Walt Shugart retired as a Colonel at the conclusion of a 26 year career during which he was honored to command two companies and two battalions.

COL Garth was right. There's no greater service than commanding US troops in combat. Being responsible for the losses as noted above, he avoided attending reunions until urged to do so by Shirley. At that mini-reunion in DC, some 10 veterans with their spouses or significant others spent four hours around a breakfast table swapping lies. As breakfast concluded, he was struck that the only thing that exceeded the veterans' love for him was his for them. He and Shirley have attended every reunion since. Walt hosted the 2004 Bravo Regular reunion at Ft. Lee where General Vessey was the featured guest.

Jim Slinkard left the army and enjoyed a successful banking career in the Denver area.

Patrick Toyama was discharged in his native Honolulu. Retired from the Post Office Department and, as a fisherman, provides provides fresh fish to restaurants on the island of Oahu.

LTC Jack Vessey joined the Wisconsin National Guard as a private soldier in 1939 at age 16. During his 46 years of active duty, he held every pay with the exception of E8 & E9 and the warrant officer grades.[1] As a Colonel at age 48, he became qualified as a helicopter pilot prior to returning to Vietnam for his second tour. He was old enough to be the father of most and grandfather of some of his classmates.

He was appointed as Vice Chief of Staff of the Army during the Carter administration. During that tenure, I wrote him a note saying that I thought it was my prayers that brought off the victory at Soui Tre, but had found out was his. In a personal note in his own hand to me he said, "There were a whole lot of us praying that day. I shared your note with the General Officer Prayer Group here in the Pentagon. Anyone can join the group, but it's called the General Officer's prayer group because we're the worst sinners."

General Vessey retired[2] at the conclusion of the Carter presidency, but he was recalled to active duty to serve as Chairman of the Joint Chiefs of Staff by Ronald Reagan. Before completing his second term as Chairman, General Vessey retired once again on September 30, 1985 approaching the age of 64. Shortly after that retirement, President Reagan appointed him as a special envoy to Vietnam with a sevenfold task to assure there were no remaining POW's, account for all MIA's, seek the release of some 8,000 of our Vietnamese allies, establish a system to unite Vietnamese families with those residing in the states, evacuate Amerasian children, negotiate the withdrawal of Vietnamese forces from Cambodia, and to bring some sort of humanitarian aid directly to the Vietnamese people. President Reagan said he thought these tasks could be accomplished in about six months. General Vessey continued as the President's special emissary to Vietnam under the Bush and Clinton administrations.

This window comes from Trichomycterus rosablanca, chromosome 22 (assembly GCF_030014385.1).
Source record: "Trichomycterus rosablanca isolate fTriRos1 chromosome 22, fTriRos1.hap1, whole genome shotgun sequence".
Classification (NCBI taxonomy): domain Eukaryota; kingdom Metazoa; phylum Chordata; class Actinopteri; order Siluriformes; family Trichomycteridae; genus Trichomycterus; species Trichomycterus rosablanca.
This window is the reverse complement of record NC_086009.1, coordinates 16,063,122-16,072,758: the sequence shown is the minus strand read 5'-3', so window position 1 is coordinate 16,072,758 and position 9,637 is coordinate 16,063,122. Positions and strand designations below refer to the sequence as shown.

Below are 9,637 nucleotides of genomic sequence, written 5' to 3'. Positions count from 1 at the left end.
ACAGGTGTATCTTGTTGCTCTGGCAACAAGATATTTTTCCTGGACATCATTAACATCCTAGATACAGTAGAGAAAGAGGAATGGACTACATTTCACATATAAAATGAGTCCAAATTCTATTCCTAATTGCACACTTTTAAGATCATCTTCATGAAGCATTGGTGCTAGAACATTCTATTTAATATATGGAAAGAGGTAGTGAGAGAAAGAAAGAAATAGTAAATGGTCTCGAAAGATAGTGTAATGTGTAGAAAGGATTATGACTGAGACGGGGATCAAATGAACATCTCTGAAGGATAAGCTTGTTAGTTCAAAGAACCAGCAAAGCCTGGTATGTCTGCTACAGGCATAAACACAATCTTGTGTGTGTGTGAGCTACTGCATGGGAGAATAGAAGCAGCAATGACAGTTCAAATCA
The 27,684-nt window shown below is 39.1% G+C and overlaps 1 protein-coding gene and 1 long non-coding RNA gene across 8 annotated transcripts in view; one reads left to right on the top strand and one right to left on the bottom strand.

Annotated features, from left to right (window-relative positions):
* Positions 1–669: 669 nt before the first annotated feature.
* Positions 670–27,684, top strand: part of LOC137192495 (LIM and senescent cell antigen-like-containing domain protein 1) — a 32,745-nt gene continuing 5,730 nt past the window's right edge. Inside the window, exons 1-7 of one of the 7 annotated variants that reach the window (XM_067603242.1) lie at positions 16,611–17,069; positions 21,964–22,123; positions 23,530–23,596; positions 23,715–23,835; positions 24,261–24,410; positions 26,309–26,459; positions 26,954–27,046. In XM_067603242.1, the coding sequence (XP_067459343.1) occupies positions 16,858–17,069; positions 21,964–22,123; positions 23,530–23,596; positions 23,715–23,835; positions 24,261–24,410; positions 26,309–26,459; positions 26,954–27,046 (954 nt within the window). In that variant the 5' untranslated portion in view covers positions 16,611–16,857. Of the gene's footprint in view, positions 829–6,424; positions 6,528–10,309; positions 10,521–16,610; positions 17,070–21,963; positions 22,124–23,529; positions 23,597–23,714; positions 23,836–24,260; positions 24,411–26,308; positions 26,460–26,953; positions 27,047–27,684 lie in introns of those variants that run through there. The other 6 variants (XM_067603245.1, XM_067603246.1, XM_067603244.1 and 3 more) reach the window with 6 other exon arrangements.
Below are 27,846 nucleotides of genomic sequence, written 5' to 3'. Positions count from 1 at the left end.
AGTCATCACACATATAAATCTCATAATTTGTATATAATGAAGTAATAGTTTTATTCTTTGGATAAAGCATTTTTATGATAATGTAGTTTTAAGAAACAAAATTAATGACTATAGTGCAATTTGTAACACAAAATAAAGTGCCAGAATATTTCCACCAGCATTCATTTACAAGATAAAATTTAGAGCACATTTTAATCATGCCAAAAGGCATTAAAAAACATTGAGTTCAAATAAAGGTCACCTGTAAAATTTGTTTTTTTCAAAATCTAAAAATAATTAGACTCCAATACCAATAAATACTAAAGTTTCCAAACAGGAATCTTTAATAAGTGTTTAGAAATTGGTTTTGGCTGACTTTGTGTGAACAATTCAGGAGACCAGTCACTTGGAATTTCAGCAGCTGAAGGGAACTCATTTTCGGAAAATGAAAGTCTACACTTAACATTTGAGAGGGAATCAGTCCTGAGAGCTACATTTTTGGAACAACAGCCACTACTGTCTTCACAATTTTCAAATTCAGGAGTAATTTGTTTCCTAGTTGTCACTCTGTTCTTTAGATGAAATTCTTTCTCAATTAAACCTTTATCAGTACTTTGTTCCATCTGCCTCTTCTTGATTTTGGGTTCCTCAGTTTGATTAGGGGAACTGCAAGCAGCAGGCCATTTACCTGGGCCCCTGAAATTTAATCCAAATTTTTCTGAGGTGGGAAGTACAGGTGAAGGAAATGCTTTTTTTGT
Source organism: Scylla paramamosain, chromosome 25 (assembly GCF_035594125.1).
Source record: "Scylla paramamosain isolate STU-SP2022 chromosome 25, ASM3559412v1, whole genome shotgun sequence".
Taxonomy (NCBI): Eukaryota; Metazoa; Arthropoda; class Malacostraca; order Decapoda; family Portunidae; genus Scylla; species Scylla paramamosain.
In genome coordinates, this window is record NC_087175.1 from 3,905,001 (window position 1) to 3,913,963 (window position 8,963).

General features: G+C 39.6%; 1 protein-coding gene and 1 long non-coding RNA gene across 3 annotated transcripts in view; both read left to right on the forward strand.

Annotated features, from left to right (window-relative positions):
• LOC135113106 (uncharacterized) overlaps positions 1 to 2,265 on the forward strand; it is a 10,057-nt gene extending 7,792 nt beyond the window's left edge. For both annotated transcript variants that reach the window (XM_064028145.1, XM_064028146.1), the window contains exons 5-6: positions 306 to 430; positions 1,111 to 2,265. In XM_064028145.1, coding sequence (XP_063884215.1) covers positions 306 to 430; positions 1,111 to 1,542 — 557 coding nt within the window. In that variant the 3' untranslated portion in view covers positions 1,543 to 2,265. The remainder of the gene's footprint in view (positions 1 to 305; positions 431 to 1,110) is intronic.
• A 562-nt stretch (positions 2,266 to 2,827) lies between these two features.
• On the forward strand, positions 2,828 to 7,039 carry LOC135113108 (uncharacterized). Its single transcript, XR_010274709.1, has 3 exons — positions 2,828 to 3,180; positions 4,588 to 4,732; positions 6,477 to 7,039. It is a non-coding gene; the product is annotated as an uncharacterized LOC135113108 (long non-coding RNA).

General Vessey chose Operation Smile as the charity to provide surgery for cleft lips and palates which are endemic among children in the Vietnamese population.

During one of his many visits to Hanoi a new Deputy Minister of Defense[3] joined the discussion and sat next to General Vessey. At a break in the discussion, he leaned across the table and said to General Vessey, "I know you." General Vessey replied, "Of course you do. I've been in and out of your capital on numerous occasions, have been seen on your television, and pictured in your newspapers. Of course you know me."

The Vietnamese General responded, "No, I know you because I was the opposing commander at Soui Tre. You soundly defeated us. But, I know you for another reason. You brought Operation Smile to Vietnam and made my niece a whole person." With that, the Vietnamese General broke into tears and embraced General Vessey.

Now 94 years old, General Vessey lives near Garrison, Minnesota. A video of General Vessey's discussion of Soui Tre can be seen at https://www.youtube.com/watch?v=L3UYucwCxkI.

LT Henmar Whitehead completed a twenty-year career in the army retiring as a Lieutenant Colonel to assume a position as a government civilian in logistics at Fort Carson, Colorado.

1SGT Earnest Williams completed a thirty year Army career retiring as a Master Sergeant.

[1] The super enlisted grades of E8 and E9 did not exist until the early 60's, and since he received a battlefield commission prior to the invasion of Anzio, he simply bypassed being a Warrant Officer.